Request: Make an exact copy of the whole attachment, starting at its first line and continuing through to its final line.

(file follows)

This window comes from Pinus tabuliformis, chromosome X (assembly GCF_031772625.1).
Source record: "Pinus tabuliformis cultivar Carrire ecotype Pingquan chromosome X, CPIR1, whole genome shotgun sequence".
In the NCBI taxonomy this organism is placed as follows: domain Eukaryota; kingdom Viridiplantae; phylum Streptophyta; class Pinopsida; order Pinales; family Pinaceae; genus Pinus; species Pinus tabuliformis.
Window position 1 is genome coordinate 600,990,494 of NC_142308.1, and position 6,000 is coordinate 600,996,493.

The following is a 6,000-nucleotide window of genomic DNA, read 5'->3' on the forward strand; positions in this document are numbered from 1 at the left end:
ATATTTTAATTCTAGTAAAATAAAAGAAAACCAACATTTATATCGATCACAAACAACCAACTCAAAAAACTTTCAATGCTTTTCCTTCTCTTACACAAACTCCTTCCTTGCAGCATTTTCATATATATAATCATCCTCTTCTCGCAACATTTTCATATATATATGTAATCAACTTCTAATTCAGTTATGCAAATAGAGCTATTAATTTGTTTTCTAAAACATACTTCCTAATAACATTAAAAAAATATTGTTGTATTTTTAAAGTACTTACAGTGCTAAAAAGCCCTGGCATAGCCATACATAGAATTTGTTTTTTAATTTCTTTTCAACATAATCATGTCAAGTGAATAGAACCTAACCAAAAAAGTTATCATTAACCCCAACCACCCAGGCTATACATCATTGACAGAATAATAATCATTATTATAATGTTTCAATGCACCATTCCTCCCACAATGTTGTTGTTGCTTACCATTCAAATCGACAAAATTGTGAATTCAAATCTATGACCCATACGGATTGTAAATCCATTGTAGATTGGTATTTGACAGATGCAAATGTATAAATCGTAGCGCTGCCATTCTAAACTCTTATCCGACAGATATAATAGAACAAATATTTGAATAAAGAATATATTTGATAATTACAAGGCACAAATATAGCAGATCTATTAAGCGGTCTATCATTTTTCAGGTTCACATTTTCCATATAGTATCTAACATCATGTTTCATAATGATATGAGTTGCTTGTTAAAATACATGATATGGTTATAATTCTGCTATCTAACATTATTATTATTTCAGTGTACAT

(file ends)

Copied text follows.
This window comes from Pinus tabuliformis, chromosome X (assembly GCF_031772625.1).
Source record: "Pinus tabuliformis cultivar Carrire ecotype Pingquan chromosome X, CPIR1, whole genome shotgun sequence".
In the NCBI taxonomy this organism is placed as follows: domain Eukaryota; kingdom Viridiplantae; phylum Streptophyta; class Pinopsida; order Pinales; family Pinaceae; genus Pinus; species Pinus tabuliformis.
Window position 1 is genome coordinate 600,990,494 of NC_142308.1, and position 6,000 is coordinate 600,996,493.

The following is a 6,000-nucleotide window of genomic DNA, read 5'->3' on the forward strand; positions in this document are numbered from 1 at the left end:
ATATTTTAATTCTAGTAAAATAAAAGAAAACCAACATTTATATCGATCACAAACAACCAACTCAAAAAACTTTCAATGCTTTTCCTTCTCTTACACAAACTCCTTCCTTGCAGCATTTTCATATATATAATCATCCTCTTCTCGCAACATTTTCATATATATATGTAATCAACTTCTAATTCAGTTATGCAAATAGAGCTATTAATTTGTTTTCTAAAACATACTTCCTAATAACATTAAAAAAATATTGTTGTATTTTTAAAGTACTTACAGTGCTAAAAAGCCCTGGCATAGCCATACATAGAATTTGTTTTTTAATTTCTTTTCAACATAATCATGTCAAGTGAATAGAACCTAACCAAAAAAGTTATCATTAACCCCAACCACCCAGGCTATACATCATTGACAGAATAATAATCATTATTATAATGTTTCAATGCACCATTCCTCCCACAATGTTGTTGTTGCTTACCATTCAAATCGACAAAATTGTGAATTCAAATCTATGACCCATACGGATTGTAAATCCATTGTAGATTGGTATTTGACAGATGCAAATGTATAAATCGTAGCGCTGCCATTCTAAACTCTTATCCGACAGATATAATAGAACAAATATTTGAATAAAGAATATATTTGATAATTACAAGGCACAAATATAGCAGATCTATTAAGCGGTCTATCATTTTTCAGGTTCACATTTTCCATATAGTATCTAACATCATGTTTCATAATGATATGAGTTGCTTGTTAAAATACATGATATGGTTATAATTCTGCTATCTAACATTATTATTATTTCAGTGTACAT